Read this piece by Glenn Greenwald on talking about dead politicians.
But the key point is this: those who admire the deceased public figure (and their politics) aren’t silent at all. They are aggressively exploiting the emotions generated by the person’s death to create hagiography. Typifying these highly dubious claims about Thatcher was this (appropriately diplomatic) statement from President Obama: “The world has lost one of the great champions of freedom and liberty, and America has lost a true friend.” Those gushing depictions can be quite consequential, as it was for the week-long tidal wave of unbroken reverence that was heaped on Ronald Reagan upon his death, an episode that to this day shapes how Americans view him and the political ideas he symbolized. Demanding that no criticisms be voiced to counter that hagiography is to enable false history and a propagandistic whitewashing of bad acts, distortions that become quickly ossified and then endure by virtue of no opposition and the powerful emotions created by death. When a political leader dies, it is irresponsible in the extreme to demand that only praise be permitted but not criticisms.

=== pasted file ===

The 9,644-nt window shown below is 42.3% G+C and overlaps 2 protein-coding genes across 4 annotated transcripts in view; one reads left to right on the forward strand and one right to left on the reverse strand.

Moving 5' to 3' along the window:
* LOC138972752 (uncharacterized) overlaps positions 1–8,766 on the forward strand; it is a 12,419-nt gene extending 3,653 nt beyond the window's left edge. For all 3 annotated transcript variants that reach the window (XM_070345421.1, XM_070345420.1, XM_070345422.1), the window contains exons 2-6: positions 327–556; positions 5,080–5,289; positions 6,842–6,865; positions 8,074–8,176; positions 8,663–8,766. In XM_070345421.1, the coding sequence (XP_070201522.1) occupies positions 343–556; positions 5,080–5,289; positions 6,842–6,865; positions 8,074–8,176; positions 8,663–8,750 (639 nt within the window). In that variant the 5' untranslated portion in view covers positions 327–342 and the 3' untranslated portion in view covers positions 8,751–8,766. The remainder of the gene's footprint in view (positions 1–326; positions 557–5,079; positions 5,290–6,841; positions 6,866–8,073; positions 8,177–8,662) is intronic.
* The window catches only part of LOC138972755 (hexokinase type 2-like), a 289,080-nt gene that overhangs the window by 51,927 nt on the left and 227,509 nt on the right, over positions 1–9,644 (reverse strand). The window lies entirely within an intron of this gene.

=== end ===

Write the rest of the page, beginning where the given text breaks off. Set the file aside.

Whatever else may be true of her, Thatcher engaged in incredibly consequential acts that affected millions of people around the world. She played a key role not only in bringing about the first Gulf War but also using her influence to publicly advocate for the 2003 attack on Iraq. She denounced Nelson Mandela and his ANC as “terrorists”, something even David Cameron ultimately admitted was wrong. She was a steadfast friend to brutal tyrants such as Augusto Pinochet, Saddam Hussein andIndonesian dictator General Suharto (“One of our very best and most valuable friends”). And as my Guardian colleague Seumas Milne detailed last year, “across Britain Thatcher is still hated for the damage she inflicted – and for her political legacy of rampant inequality and greed, privatisation and social breakdown.”
To demand that all of that be ignored in the face of one-sided requiems to her nobility and greatness is a bit bullying and tyrannical, not to mention warped.
You can read (and comment on) my short and, his legacy considered, fairly gentle piece on Ralph Klein here.